“Well, that’s odd”.

And thus the Oddity Odyssey was born!

Cool story, eh?

Now unfortunately, as I read this one before the official start of the challenge, it can’t count towards my total, but I have high hopes that Ohara Hale will come through with the goods for me in one way or another.  I’ve already got my eye on the latest release by this author. Here it is:

pizza doing stuff

That’s got to be a winner, don’t you think?

Now that I’ve whetted your appetite, here are the challenge particulars again.  We’d love you to join in!

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*Challenge participants will select a challenge level and attempt to read a particular number of books within the oddity categories listed below.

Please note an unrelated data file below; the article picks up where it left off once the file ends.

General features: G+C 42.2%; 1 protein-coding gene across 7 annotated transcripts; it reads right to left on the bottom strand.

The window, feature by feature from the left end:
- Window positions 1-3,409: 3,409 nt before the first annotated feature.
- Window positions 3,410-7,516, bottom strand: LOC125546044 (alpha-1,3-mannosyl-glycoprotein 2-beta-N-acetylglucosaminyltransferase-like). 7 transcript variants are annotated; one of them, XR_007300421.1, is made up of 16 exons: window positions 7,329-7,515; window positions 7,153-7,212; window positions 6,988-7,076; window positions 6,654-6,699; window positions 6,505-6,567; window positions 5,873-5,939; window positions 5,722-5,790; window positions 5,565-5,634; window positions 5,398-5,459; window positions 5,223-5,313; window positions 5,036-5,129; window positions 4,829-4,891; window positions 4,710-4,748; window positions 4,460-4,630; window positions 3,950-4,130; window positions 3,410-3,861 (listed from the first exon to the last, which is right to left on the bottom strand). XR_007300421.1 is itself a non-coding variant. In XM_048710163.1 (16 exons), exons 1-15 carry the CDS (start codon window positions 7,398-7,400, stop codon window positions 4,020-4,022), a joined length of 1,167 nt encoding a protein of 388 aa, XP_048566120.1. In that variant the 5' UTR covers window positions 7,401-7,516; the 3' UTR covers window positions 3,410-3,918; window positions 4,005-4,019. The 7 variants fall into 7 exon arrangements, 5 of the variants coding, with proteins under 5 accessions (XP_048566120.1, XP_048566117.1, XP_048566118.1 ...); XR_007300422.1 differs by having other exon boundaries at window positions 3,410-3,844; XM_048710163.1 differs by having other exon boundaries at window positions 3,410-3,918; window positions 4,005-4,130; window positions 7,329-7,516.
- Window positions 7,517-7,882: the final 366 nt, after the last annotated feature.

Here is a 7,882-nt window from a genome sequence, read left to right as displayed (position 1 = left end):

* Challenge participants can decide how they will attack the challenge. Participants can try and read books across all categories, or they can pick just one (or a small selection) of categories to focus on. It’s up to you how you want to indulge the oddity.

*Challenge books can include any genre and any age-range. So any books, from picture book to adult fiction are perfectly fine. Non-fiction is fine also. Audio books? No worries!

*Creative interpretation of the categories is encouraged. This challenge is all about finding books that are odd FOR YOU!

*To join this challenge, simply comment with “I’m in!” and what level you would like to aim for. Feel free to create a post on your blog, twitter, Facebook or wherever telling everyone what level you’ve chosen and include link back to this page so others can join in!